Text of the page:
As a virtual world, shapeable with the help of big data, the metaverse could break down certain limits of traditional marketing or as it is practiced on the Internet.
If Mark Zuckerberg took it into his head to make Facebook the queen company of the metaverse, going so far as to rename it Meta, it is because he believes in the potential of virtual worlds but also (and above all) because this potential is highly commercial. “You’ll need virtual clothes, virtual tools, and a variety of experiences. Our goal is for this market to reach hundreds of billions of dollars”, he explained during a financial interview last October, as our colleagues from the Figaro.
And according to the FinancialTimes, Meta already has a multitude of ideas for commercially exploiting the metaverse in the area it masters best: targeted advertising. An advertisement which will be displayed in 3D, in a virtual world composed like a video game but which will be consumed like the Internet, for which Meta has already filed numerous patents.
Follow this look, it can pay off
It was by peeling them that the journalists of the British daily discovered that Facebook plans, among other things, to calculate the effectiveness – and therefore the cost – of an advertising display according to the angle of vision of the user and of his facial expression. In other words, the more an ad catches your eye and piques your interest in the metaverse, the more Meta will be able to charge for it.
In one of its patents, Meta plans to do this by exploiting the cameras installed inside its Oculus virtual reality headsets. Cameras which, initially, are supposed to track the user’s gaze in order to optimize the computational resources of the helmet by improving the quality of rendering of the areas actually looked at to the detriment of the surrounding areas. Meta is therefore ready to divert certain technologies for advertising purposes, which will not surprise anyone given the company’s habits and liabilities in this area.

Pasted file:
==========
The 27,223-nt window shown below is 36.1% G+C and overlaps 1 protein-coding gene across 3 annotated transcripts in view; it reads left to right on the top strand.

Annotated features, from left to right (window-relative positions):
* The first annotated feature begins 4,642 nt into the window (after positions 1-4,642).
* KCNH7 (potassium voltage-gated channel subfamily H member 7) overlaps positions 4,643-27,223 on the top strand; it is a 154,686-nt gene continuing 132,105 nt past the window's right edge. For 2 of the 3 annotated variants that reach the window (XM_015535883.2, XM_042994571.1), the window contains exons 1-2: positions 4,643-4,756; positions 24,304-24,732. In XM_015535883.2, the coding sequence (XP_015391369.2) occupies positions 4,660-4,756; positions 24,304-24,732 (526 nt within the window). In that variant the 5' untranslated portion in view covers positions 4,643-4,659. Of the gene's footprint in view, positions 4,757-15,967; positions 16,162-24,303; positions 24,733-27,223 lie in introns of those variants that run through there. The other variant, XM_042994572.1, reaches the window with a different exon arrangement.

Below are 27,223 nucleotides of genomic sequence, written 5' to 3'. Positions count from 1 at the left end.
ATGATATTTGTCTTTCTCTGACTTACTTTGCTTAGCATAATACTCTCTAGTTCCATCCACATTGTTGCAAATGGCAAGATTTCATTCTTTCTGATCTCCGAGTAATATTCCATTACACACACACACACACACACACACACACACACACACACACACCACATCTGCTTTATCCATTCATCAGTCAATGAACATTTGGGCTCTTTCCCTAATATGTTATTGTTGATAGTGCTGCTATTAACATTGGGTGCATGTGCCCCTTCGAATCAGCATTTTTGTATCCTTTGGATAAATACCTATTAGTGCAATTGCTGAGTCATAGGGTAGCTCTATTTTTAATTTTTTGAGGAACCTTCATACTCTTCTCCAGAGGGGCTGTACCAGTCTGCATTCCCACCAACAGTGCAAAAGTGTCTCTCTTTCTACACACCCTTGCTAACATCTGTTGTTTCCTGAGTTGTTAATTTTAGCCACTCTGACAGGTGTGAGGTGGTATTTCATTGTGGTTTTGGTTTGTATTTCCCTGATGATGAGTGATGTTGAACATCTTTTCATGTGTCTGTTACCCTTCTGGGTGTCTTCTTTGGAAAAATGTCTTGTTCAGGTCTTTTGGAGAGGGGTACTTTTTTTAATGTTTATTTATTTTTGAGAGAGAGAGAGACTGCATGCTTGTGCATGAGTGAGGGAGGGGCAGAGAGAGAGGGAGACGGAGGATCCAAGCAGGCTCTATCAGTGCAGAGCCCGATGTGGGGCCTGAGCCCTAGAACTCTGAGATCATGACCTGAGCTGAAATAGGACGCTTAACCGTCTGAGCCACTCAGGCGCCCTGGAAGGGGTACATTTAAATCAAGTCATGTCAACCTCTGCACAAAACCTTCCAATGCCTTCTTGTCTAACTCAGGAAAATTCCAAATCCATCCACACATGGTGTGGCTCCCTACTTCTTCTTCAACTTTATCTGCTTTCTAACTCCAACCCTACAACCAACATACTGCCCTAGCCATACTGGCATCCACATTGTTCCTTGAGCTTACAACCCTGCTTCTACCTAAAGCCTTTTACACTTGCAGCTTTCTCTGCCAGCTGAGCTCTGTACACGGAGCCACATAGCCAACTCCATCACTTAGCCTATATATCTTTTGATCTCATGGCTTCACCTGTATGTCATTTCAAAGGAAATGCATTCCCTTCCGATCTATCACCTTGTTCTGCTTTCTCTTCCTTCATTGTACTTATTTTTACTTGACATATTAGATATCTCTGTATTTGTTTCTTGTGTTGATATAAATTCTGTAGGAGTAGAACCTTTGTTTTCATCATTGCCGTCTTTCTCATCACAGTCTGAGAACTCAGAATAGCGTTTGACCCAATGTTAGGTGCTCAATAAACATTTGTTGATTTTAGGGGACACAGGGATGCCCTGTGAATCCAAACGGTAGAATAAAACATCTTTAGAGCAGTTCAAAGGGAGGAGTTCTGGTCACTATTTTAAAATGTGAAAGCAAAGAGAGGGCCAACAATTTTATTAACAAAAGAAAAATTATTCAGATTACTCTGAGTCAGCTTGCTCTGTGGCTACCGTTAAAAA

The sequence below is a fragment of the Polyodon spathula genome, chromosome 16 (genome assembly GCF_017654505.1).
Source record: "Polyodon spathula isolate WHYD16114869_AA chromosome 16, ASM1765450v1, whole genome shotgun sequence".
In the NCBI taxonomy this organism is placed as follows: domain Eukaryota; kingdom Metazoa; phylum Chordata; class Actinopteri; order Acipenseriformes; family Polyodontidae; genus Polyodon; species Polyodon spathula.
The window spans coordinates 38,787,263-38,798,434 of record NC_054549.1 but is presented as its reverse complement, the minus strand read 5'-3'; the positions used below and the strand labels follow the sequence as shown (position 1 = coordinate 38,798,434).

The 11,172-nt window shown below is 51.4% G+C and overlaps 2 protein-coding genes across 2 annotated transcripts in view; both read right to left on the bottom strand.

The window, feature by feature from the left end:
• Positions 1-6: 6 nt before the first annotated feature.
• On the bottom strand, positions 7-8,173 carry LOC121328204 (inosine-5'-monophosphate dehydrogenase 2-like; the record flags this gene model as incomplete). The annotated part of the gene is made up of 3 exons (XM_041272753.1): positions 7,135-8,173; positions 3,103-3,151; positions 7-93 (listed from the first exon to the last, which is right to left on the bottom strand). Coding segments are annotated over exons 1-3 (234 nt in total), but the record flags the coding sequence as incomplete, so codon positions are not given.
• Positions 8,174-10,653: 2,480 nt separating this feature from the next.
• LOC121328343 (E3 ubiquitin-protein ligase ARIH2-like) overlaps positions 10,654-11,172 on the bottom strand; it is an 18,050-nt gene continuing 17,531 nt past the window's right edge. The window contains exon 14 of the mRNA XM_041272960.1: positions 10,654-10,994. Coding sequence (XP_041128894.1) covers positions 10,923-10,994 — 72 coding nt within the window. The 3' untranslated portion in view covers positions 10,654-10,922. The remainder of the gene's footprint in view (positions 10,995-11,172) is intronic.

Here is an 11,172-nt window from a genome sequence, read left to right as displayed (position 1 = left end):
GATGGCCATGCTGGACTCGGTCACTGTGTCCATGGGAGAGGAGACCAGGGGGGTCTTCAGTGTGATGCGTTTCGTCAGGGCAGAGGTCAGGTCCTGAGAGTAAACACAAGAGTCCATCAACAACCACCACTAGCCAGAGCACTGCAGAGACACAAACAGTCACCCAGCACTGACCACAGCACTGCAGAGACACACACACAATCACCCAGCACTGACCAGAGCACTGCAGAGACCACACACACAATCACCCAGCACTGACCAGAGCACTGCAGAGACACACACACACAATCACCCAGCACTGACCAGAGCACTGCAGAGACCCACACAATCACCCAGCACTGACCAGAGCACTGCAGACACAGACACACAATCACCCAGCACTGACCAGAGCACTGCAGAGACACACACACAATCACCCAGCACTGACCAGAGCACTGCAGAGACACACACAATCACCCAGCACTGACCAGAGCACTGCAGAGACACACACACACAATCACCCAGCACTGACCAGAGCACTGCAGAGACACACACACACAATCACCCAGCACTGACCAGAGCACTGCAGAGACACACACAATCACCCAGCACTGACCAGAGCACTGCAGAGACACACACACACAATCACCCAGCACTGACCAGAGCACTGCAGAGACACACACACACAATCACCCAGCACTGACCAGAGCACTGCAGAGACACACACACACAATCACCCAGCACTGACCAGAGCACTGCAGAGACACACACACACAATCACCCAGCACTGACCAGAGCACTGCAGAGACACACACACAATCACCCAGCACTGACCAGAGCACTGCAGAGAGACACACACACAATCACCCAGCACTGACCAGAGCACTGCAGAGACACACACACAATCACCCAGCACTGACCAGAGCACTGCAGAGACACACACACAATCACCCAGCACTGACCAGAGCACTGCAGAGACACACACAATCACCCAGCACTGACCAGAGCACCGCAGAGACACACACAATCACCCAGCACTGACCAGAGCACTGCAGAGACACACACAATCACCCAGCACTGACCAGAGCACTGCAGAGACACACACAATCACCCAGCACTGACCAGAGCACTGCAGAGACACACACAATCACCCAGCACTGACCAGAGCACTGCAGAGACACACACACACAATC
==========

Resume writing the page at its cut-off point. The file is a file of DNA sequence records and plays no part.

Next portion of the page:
Nick Clegg, head of public affairs at Facebook, puts it a little differently, explaining to the FinancialTimes that these data will not be directly sold or exploited as such, but that they “allow us to determine how Internet users react to an advertisement”. Yet gaze analysis is a very valuable discipline for advertisers, being the subject of numerous studies in the field of advertising, and this already well before the hypothetical advent of the metaverse.
Other patents more generally cover the targeting of advertising campaigns displayed in the metaverse, taking up the already well-known ingredients of targeted advertising on the Internet, refining the content according to age, gender, centers of interest , places visited or social interactions in these future virtual worlds.
Better, the shops of the metaverse would display different shelves according to the users, again to adapt to their profiles. A shampoo manufacturer might thus be tempted to pay for a virtual supermarket (like the one seen in Walmart’s concept video, for example) so that the bottles of his product are presented at the right height for customers who have already shown an interest in his brand. Or how the metaverse could become a paradise for marketers…